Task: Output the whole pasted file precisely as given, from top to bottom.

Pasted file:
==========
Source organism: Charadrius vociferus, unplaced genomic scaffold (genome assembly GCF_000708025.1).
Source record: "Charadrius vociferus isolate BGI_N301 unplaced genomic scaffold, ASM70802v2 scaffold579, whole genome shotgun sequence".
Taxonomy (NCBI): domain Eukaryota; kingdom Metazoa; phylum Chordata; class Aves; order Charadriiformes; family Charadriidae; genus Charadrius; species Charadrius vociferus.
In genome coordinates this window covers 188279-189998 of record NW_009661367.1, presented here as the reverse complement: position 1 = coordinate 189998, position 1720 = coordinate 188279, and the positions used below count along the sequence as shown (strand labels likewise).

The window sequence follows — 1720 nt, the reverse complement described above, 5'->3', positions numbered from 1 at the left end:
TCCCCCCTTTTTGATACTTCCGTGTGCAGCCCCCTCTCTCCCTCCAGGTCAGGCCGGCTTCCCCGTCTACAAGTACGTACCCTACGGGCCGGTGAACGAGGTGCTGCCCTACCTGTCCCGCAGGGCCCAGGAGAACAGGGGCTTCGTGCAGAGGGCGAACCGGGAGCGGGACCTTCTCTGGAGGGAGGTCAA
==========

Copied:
Source organism: Charadrius vociferus, unplaced genomic scaffold (genome assembly GCF_000708025.1).
Source record: "Charadrius vociferus isolate BGI_N301 unplaced genomic scaffold, ASM70802v2 scaffold579, whole genome shotgun sequence".
Taxonomy (NCBI): domain Eukaryota; kingdom Metazoa; phylum Chordata; class Aves; order Charadriiformes; family Charadriidae; genus Charadrius; species Charadrius vociferus.
In genome coordinates this window covers 188279-189998 of record NW_009661367.1, presented here as the reverse complement: position 1 = coordinate 189998, position 1720 = coordinate 188279, and the positions used below count along the sequence as shown (strand labels likewise).

The window sequence follows — 1720 nt, the reverse complement described above, 5'->3', positions numbered from 1 at the left end:
TCCCCCCTTTTTGATACTTCCGTGTGCAGCCCCCTCTCTCCCTCCAGGTCAGGCCGGCTTCCCCGTCTACAAGTACGTACCCTACGGGCCGGTGAACGAGGTGCTGCCCTACCTGTCCCGCAGGGCCCAGGAGAACAGGGGCTTCGTGCAGAGGGCGAACCGGGAGCGGGACCTTCTCTGGAGGGAGGTCAA